Interview: Saeed Al Remeithi
In what ways is Emirates Steel adapting to global trade dynamics, and what regions are best positioned to support international expansion plans?
SAEED AL REMEITHI: World dynamics are changing due to technology, the Fourth Industrial Revolution (4IR), trade tensions and protectionism. The global steel industry is not immune to these developments – especially the latter – and we feel the impacts in the UAE. Because of this, Emirates Steel is adapting to rapidly changing dynamics, balancing a growing export portfolio with an expansion of our domestic market share. One way we have done this is by diversifying our customer base. Currently, our products reach 40 countries, with the latest addition in South America. On the home front, we are aiming to increase our market share while lowering internal costs in order to be more competitive.
There are still factors beyond our control, such as rising raw material costs. Addressing these challenges provides an opportunity for upstream expansion, which will ultimately lower the costs of inputs. This would not only help ensure our production flow remains steady, but also allow us to offer new products such as flat steel and rebar.
How would you define the role of steel manufacturing within the framework of diversification?
AL REMEITHI: One of the reasons the company was established was to support the development of local manufacturing and to be a catalyst for small and medium-sized enterprise (SME) growth. Steel manufacturing is capital expenditure-intensive, requiring large investments in order to produce high-quality products. Given the international market dynamics, the local market is more important than ever. As all of our value-added products are exported, we are looking for ways to further support local SMEs and diversification. Because of this, we are looking to develop local demand for value-added steel products to help diversify the economy. The government is also heading in this direction, with its stimulus package and reforms aimed at attracting foreign investment. While policies are changing, the business community hopes implementation could be a bit faster.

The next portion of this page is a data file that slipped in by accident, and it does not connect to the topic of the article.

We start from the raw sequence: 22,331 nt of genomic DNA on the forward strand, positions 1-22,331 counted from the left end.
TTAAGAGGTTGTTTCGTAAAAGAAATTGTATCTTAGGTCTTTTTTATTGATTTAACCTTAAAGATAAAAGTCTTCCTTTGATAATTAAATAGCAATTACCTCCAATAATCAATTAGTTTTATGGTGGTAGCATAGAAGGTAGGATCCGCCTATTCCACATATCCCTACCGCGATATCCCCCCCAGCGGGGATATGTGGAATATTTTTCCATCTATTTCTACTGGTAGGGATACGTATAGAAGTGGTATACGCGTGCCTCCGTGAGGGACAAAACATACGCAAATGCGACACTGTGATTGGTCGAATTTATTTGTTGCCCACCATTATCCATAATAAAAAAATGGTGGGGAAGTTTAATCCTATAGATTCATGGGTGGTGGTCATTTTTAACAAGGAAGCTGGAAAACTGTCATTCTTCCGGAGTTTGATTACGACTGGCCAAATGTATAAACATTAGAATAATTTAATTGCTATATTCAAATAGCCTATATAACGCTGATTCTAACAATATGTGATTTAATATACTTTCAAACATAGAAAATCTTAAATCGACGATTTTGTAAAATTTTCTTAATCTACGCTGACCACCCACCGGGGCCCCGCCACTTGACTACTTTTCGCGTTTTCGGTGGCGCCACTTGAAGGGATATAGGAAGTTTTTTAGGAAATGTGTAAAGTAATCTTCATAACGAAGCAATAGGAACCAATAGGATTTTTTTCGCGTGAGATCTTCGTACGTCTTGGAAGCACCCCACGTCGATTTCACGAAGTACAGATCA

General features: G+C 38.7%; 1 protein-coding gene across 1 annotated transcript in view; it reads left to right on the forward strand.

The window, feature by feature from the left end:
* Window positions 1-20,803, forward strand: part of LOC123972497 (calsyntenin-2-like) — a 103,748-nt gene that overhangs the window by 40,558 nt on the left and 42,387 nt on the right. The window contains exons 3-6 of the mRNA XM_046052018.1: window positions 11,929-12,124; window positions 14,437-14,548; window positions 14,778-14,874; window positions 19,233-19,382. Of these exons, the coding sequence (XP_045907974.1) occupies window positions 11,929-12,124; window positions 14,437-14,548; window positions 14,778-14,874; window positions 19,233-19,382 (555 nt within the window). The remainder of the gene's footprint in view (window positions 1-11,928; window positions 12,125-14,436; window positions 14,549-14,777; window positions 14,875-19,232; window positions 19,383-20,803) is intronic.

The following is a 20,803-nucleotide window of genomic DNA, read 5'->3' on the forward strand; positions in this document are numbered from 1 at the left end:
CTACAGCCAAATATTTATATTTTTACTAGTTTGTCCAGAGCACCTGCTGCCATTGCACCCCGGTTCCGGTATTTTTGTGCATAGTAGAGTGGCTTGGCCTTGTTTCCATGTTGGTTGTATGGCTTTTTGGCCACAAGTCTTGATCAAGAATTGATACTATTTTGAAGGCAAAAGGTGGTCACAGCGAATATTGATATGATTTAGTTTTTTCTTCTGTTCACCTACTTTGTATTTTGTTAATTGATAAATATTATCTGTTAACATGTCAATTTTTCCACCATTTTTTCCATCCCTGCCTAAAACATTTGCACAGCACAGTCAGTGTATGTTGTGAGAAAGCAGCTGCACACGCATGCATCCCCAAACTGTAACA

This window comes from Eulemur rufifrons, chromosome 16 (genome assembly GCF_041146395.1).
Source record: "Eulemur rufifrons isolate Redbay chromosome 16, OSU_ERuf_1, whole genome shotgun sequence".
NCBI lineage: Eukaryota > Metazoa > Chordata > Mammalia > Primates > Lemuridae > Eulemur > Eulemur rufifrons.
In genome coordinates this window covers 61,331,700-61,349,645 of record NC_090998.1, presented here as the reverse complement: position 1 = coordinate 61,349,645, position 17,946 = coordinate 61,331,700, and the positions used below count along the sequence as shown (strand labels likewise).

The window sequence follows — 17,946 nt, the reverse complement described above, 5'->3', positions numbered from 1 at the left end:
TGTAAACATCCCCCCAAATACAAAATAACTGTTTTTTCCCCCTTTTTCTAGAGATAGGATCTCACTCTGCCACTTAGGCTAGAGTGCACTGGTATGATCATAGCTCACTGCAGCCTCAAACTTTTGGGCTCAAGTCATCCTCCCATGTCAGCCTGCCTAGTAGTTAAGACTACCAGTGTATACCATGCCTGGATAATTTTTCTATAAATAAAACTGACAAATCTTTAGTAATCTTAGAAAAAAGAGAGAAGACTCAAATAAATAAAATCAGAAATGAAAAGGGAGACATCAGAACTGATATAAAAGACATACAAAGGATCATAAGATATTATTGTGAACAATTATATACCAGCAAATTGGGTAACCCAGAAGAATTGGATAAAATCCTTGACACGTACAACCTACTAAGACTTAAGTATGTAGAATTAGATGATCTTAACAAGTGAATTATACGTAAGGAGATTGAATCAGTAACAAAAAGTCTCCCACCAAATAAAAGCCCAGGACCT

What advancements have been made to establish Abu Dhabi as a centre of sustainable manufacturing and as a circular economy?
AL REMEITHI: Abu Dhabi is promoting sustainability and has been strict with implementing policies related to the matter. However, the private sector should look beyond the government and understand their own role in fostering a real, circular economy. We are essential players and must stay ahead of the game, looking to implement the most advanced technologies available. One example of this is hydrogen, which is now being tested in the steel production process as a replacement for natural gas. It is possible that in the next 10 to 15 years this may be the norm across the industry. By combining private and public efforts, Abu Dhabi will become a centre for sustainable manufacturing in the future.
To what degree can job creation and Emiratisation objectives be reached while ensuring local manufacturing is up to date with global trends?
AL REMEITHI: As the Emirati population in the UAE is only 10% of the total, the issue for us is not the quality of local talent, but the quantity. We must consider our human capital as a scarce resource and ensure that our future local workforce is ready to contribute to the economic development of our country. To meet this goal, we are looking to the 4IR, which is already under way. Abu Dhabi’s manufacturing industry needs to make sure that technology implementation improves not only their businesses but the community as well, in a manner that creates jobs while also adding the greatest value possible.
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